The goal in both instances is to change behavior, to bring home to people that there are consequences of not securing their systems. I think the current state of complacence with regard to securing (or not securing) computers is a function of our implicitly assuming that crime is the sole province of the police. (It may also be in part attributable to the fact that people don't see cybercrime as "real" crime . . . not as the kind of crime that warrants alarm systems and burglar bars.)

It did not used to be that way; crime control used to be partially, and even primarily, a civilian, community function. The police-only model of crime control has only been the dominant model for about a hundred and fifty years, since Sir Robert Peel invented the professionalized police force in nineteenth century London.

Maybe it’s time we realized that technology is changing our world and that we can't rely only on old assumptions.

Or maybe I’m completely off base.

1 comment:

Anonymous said...

Wow. And I thought I was the only one. ;-)

But seriously, it is a provocative post. As a forensic engineer, I see (or have the possibility of seeing) this all the time.

I'm not a lawyer, but I don't feel that this is something that will work for home users...definitely not. Home users will end up installing so much anti-* software on their systems that they won't be able to run Solitaire, let alone do whatever it is they do.

I do believe, however, that corporate environments are different. Let first say that I'm dismayed that, having been both an infosec consultant and worked in full time positions doing security, there are so many corporate environments that do so little with regards to security up front, and then quibble when they are *legislated* to perform what should have been common sense, or just good customer service.

Corporate e-commerce infrastructures amaze me. Developers will be hired to provide an incredible customer experience, but no where along the way will someone with a security viewpoint be brought in. Sites will use Flash and all manner of interesting graphics and design to entice customers to purchase products, and to make that process easier...but how secure is the information the customer is sending? What about that privacy notice at the bottom of the page, where the corporation tells the customer that their personal information will not be shared...but someone breaks into the site and is able to access that information?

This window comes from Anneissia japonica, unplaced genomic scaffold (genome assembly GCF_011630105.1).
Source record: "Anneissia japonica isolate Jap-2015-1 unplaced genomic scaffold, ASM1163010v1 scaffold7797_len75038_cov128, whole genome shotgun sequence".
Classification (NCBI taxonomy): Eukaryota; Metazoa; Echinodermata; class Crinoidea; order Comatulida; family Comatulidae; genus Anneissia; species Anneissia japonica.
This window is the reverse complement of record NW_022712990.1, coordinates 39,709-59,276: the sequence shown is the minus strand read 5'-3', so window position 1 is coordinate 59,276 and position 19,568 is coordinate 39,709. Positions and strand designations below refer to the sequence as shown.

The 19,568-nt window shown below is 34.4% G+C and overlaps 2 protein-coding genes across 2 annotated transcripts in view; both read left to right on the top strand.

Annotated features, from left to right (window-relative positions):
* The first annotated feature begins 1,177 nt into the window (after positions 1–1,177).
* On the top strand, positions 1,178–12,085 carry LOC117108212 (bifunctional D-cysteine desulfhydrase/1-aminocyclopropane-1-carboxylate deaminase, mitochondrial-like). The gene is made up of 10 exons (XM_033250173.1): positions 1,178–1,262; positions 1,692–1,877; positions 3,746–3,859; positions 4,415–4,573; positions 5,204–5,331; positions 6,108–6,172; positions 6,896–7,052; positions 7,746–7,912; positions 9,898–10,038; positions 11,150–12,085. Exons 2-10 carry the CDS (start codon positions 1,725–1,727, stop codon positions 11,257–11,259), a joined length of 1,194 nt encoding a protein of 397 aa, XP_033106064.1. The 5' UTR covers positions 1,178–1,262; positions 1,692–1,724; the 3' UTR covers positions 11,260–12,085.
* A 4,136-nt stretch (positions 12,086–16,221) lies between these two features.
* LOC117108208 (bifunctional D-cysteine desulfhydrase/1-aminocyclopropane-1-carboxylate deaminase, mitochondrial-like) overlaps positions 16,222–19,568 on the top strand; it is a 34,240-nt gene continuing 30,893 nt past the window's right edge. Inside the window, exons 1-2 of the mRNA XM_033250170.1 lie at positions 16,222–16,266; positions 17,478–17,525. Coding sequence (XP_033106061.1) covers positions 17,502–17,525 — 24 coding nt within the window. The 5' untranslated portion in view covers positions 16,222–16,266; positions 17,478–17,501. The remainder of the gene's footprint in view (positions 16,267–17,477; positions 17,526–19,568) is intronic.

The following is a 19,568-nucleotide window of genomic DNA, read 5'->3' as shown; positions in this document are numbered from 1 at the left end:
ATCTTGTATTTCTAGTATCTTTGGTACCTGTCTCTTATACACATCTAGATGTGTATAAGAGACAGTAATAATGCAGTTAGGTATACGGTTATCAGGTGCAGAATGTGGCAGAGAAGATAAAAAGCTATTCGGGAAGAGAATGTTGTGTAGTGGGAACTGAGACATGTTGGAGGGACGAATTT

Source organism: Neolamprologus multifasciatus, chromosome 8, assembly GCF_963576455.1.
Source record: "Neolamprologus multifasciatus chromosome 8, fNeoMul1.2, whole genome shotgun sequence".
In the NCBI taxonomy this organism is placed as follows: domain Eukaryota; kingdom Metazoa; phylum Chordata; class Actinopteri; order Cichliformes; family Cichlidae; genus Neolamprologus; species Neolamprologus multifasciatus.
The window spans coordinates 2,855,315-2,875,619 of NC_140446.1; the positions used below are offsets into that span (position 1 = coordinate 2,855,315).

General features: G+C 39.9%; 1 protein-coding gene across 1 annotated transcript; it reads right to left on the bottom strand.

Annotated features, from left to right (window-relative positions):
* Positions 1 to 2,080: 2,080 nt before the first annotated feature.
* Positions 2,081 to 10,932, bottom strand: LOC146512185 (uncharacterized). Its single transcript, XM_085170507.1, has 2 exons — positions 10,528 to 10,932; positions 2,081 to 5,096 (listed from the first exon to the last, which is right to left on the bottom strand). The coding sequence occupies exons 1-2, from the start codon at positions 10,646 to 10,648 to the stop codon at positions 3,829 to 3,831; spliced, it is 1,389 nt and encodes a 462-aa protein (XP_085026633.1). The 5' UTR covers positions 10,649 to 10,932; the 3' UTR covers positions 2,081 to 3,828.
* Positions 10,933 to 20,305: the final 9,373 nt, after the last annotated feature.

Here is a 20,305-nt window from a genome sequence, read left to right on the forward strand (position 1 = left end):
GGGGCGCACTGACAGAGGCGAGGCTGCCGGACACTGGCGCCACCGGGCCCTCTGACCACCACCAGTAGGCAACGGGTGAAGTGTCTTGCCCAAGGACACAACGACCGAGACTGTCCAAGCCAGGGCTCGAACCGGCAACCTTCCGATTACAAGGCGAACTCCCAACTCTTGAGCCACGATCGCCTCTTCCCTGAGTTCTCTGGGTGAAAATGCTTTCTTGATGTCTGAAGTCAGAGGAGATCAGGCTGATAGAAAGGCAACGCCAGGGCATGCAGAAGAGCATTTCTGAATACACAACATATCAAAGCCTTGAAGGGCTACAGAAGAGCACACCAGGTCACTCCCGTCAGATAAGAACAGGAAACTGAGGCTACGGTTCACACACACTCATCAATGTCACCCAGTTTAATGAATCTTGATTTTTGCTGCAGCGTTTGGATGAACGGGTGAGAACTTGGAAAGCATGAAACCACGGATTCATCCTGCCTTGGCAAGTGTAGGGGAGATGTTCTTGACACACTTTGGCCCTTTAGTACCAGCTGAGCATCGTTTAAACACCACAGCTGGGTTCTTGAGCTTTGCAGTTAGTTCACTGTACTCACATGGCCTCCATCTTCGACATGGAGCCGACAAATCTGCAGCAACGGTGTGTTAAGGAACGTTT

I'm used to seeing a young 2ndLt in the Marines I was very often held to a standard that my seniors (I hesitate to say "superior officer" in some cases) did not adhere to themselves. I see the same thing in corporate arenas...senior managers will hold low-level techs to a standard, but will those same senior managers require that a new project have security personnel on the development team, or that a current project be subject to a security review?

Here's an example to consider...identity theft monitoring products. In the face of security breaches in the last year or so where personal infomrmation was stolen and possibly accessed, these services are becoming more and more important. When choosing which one is best for you, don't look at the price...instead, ask if the CEO (and/or senior managers) use the service. There are such services available where the CEOs themselves do not trust the security of their own systems/products.

So...who's liable? Who should be held responsible? Should the attacker be responsible for his actions? Yes. Should the CIO or CISO for the corporation that got hacked be responsible b/c they left a hole in the firewall, or an unpatched system, or failed to be aware of that rogue system on their network? At some point, a senior manager sat down and said, "we can't afford to hire a security person/staff", or they decided "we have to take the head count from security and assign them to another function"...that decision should have consequences, particularly if your sensitive personal information is exposed as a result (either directly or indirectly).

H. Carvey